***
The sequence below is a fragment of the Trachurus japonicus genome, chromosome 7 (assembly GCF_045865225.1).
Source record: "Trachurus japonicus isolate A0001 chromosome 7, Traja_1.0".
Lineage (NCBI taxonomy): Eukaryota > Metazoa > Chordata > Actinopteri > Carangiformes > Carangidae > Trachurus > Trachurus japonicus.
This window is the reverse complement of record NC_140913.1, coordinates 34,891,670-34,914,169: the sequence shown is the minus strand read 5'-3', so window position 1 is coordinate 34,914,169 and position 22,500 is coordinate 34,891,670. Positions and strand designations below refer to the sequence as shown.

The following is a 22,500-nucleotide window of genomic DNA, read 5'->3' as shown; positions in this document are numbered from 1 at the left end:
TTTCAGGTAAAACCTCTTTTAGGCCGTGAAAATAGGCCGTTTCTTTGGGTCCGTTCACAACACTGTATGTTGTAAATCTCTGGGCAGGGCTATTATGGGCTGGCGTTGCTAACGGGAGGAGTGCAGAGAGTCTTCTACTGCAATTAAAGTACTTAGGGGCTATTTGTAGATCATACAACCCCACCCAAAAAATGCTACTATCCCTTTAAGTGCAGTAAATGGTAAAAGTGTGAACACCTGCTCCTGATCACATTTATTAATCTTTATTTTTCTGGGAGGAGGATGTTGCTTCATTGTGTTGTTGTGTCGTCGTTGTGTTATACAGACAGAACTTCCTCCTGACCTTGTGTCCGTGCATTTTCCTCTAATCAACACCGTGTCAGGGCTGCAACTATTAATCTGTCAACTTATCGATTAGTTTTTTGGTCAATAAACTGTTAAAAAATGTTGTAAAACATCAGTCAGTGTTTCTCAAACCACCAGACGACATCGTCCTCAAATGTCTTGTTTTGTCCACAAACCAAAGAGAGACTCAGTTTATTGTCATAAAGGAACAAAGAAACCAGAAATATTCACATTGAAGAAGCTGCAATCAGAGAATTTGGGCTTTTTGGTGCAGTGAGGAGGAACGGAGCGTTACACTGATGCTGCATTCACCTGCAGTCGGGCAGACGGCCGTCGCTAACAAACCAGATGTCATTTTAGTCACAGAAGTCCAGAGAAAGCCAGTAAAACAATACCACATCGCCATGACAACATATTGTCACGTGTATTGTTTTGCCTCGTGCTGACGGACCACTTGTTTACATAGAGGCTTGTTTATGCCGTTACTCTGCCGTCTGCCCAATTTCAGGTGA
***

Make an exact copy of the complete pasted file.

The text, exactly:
The sequence below is a fragment of the Trachurus japonicus genome, chromosome 7 (assembly GCF_045865225.1).
Source record: "Trachurus japonicus isolate A0001 chromosome 7, Traja_1.0".
Lineage (NCBI taxonomy): Eukaryota > Metazoa > Chordata > Actinopteri > Carangiformes > Carangidae > Trachurus > Trachurus japonicus.
This window is the reverse complement of record NC_140913.1, coordinates 34,891,670-34,914,169: the sequence shown is the minus strand read 5'-3', so window position 1 is coordinate 34,914,169 and position 22,500 is coordinate 34,891,670. Positions and strand designations below refer to the sequence as shown.

The following is a 22,500-nucleotide window of genomic DNA, read 5'->3' as shown; positions in this document are numbered from 1 at the left end:
TTTCAGGTAAAACCTCTTTTAGGCCGTGAAAATAGGCCGTTTCTTTGGGTCCGTTCACAACACTGTATGTTGTAAATCTCTGGGCAGGGCTATTATGGGCTGGCGTTGCTAACGGGAGGAGTGCAGAGAGTCTTCTACTGCAATTAAAGTACTTAGGGGCTATTTGTAGATCATACAACCCCACCCAAAAAATGCTACTATCCCTTTAAGTGCAGTAAATGGTAAAAGTGTGAACACCTGCTCCTGATCACATTTATTAATCTTTATTTTTCTGGGAGGAGGATGTTGCTTCATTGTGTTGTTGTGTCGTCGTTGTGTTATACAGACAGAACTTCCTCCTGACCTTGTGTCCGTGCATTTTCCTCTAATCAACACCGTGTCAGGGCTGCAACTATTAATCTGTCAACTTATCGATTAGTTTTTTGGTCAATAAACTGTTAAAAAATGTTGTAAAACATCAGTCAGTGTTTCTCAAACCACCAGACGACATCGTCCTCAAATGTCTTGTTTTGTCCACAAACCAAAGAGAGACTCAGTTTATTGTCATAAAGGAACAAAGAAACCAGAAATATTCACATTGAAGAAGCTGCAATCAGAGAATTTGGGCTTTTTGGTGCAGTGAGGAGGAACGGAGCGTTACACTGATGCTGCATTCACCTGCAGTCGGGCAGACGGCCGTCGCTAACAAACCAGATGTCATTTTAGTCACAGAAGTCCAGAGAAAGCCAGTAAAACAATACCACATCGCCATGACAACATATTGTCACGTGTATTGTTTTGCCTCGTGCTGACGGACCACTTGTTTACATAGAGGCTTGTTTATGCCGTTACTCTGCCGTCTGCCCAATTTCAGGTGA